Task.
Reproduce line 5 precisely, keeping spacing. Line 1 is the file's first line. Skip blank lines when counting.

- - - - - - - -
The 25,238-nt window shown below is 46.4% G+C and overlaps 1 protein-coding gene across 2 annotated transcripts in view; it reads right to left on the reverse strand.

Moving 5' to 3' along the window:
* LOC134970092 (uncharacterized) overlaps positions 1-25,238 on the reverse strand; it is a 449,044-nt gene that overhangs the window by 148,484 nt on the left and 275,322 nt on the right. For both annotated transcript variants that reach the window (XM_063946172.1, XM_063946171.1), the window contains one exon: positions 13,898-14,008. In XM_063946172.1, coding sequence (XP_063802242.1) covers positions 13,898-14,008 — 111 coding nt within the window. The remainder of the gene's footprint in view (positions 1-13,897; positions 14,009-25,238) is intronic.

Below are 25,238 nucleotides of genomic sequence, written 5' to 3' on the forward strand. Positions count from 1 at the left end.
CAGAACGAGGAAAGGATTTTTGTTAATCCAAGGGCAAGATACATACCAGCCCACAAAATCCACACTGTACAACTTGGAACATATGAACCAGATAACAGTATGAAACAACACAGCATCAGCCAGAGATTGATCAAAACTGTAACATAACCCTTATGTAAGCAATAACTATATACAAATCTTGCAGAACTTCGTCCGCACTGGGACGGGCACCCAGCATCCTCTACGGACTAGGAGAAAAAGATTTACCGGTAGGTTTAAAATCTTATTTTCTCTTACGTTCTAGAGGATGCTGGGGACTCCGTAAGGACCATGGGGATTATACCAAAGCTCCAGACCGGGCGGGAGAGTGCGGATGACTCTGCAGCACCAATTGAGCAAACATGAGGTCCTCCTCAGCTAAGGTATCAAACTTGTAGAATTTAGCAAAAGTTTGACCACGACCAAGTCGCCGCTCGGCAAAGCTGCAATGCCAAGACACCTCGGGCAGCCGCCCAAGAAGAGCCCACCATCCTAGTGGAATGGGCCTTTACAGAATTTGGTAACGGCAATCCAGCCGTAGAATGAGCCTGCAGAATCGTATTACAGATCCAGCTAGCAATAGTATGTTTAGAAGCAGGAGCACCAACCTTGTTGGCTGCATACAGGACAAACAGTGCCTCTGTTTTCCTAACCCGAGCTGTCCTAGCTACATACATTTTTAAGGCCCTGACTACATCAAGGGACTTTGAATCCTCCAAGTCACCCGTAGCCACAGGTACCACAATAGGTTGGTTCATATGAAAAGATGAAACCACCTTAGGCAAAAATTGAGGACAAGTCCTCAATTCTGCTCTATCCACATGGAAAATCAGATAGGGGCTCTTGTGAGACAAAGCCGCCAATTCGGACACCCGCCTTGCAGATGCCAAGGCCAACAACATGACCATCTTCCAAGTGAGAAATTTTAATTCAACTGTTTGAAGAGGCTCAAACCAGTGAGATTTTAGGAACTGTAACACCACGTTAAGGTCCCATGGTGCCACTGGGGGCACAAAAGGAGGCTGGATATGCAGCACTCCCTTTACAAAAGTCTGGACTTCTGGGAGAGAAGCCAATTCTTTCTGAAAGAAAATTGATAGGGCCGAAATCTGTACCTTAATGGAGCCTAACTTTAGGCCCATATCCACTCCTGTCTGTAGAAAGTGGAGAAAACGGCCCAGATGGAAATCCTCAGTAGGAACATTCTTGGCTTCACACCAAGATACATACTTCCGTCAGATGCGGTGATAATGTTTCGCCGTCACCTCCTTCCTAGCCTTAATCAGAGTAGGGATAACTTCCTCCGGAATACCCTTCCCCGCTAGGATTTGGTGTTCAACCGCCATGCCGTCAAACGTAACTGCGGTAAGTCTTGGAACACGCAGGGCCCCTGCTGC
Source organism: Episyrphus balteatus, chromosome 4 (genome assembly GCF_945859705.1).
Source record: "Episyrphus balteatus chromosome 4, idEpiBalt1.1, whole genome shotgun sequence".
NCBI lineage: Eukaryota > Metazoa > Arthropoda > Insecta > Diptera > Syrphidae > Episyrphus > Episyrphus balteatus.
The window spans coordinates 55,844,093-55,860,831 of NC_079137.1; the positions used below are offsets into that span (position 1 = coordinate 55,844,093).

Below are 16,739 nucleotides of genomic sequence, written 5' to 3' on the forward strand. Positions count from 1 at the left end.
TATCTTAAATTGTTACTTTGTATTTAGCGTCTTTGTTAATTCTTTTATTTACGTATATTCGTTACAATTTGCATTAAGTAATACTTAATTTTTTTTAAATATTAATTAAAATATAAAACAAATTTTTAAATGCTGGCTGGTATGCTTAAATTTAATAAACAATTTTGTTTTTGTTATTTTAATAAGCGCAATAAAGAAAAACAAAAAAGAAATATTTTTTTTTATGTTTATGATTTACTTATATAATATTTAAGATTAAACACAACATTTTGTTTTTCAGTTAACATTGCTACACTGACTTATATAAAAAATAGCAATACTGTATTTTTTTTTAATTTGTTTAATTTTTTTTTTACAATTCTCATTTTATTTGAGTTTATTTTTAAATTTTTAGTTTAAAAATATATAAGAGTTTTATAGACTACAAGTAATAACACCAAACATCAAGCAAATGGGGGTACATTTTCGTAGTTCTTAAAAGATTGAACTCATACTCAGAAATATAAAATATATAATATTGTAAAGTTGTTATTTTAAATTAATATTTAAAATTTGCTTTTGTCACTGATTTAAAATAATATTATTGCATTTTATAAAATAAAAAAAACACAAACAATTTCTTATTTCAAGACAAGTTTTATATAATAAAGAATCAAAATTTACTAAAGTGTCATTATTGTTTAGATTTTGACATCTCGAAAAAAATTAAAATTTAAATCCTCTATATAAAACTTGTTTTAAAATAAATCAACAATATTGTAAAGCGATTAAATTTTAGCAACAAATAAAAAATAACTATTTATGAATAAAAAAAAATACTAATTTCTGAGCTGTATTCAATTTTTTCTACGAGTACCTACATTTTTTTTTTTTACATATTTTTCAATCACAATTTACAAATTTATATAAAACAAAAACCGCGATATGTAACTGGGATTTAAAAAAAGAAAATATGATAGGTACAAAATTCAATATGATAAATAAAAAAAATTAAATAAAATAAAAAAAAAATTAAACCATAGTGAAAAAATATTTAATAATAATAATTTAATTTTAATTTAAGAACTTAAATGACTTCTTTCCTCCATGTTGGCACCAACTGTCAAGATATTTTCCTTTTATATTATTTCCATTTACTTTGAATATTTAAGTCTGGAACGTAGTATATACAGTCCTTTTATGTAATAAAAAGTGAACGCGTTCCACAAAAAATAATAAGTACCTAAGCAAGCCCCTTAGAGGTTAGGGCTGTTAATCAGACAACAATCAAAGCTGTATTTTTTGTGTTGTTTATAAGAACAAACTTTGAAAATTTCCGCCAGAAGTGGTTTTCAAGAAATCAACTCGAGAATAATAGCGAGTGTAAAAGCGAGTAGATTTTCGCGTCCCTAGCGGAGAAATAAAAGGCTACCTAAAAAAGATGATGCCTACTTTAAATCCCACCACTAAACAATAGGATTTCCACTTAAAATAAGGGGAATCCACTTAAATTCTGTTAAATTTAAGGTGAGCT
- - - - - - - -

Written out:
CAGAACGAGGAAAGGATTTTTGTTAATCCAAGGGCAAGATACATACCAGCCCACAAAATCCACACTGTACAACTTGGAACATATGAACCAGATAACAGTATGAAACAACACAGCATCAGCCAGAGATTGATCAAAACTGTAACATAACCCTTATGTAAGCAATAACTATATACAAATCTTGCAGAACTTCGTCCGCACTGGGACGGGCACCCAGCATCCTCTACGGACTAGGAGAAAAAGATTTACCGGTAGGTTTAAAATCTTATTTTCTCTTACGTTCTAGAGGATGCTGGGGACTCCGTAAGGACCATGGGGATTATACCAAAGCTCCAGACCGGGCGGGAGAGTGCGGATGACTCTGCAGCACCAATTGAGCAAACATGAGGTCCTCCTCAGCTAAGGTATCAAACTTGTAGAATTTAGCAAAAGTTTGACCACGACCAAGTCGCCGCTCGGCAAAGCTGCAATGCCAAGACACCTCGGGCAGCCGCCCAAGAAGAGCCCACCATCCTAGTGGAATGGGCCTTTACAGAATTTGGTAACGGCAATCCAGCCGTAGAATGAGCCTGCAGAATCGTATTACAGATCCAGCTAGCAATAGTATGTTTAGAAGCAGGAGCACCAACCTTGTTGGCTGCATACAGGACAAACAGTGCCTCTGTTTTCCTAACCCGAGCTGTCCTAGCTACATACATTTTTAAGGCCCTGACTACATCAAGGGACTTTGAATCCTCCAAGTCACCCGTAGCCACAGGTACCACAATAGGTTGGTTCATATGAAAAGATGAAACCACCTTAGGCAAAAATTGAGGACAAGTCCTCAATTCTGCTCTATCCACATGGAAAATCAGATAGGGGCTCTTGTGAGACAAAGCCGCCAATTCGGACACCCGCCTTGCAGATGCCAAGGCCAACAACATGACCATCTTCCAAGTGAGAAATTTTAATTCAACTGTTTGAAGAGGCTCAAACCAGTGAGATTTTAGGAACTGTAACACCACGTTAAGGTCCCATGGTGCCACTGGGGGCACAAAAGGAGGCTGGATATGCAGCACTCCCTTTACAAAAGTCTGGACTTCTGGGAGAGAAGCCAATTCTTTCTGAAAGAAAATTGATAGGGCCGAAATCTGTACCTTAATGGAGCCTAACTTTAGGCCCATATCCACTCCTGTCTGTAGAAAGTGGAGAAAACGGCCCAGATGGAAATCCTCAGTAGGAACATTCTTGGCTTCACACCAAGATACATACTTCCGTCAGATGCGGTGATAATGTTTCGCCGTCACCTCCTTCCTAGCCTTAATCAGAGTAGGGATAACTTCCTCCGGAATACCCTTCCCCGCTAGGATTTGGTGTTCAACCGCCATGCCGTCAAACGTAACTGCGGTAAGTCTTGGAACACGCAGGGCCCCTGCTGC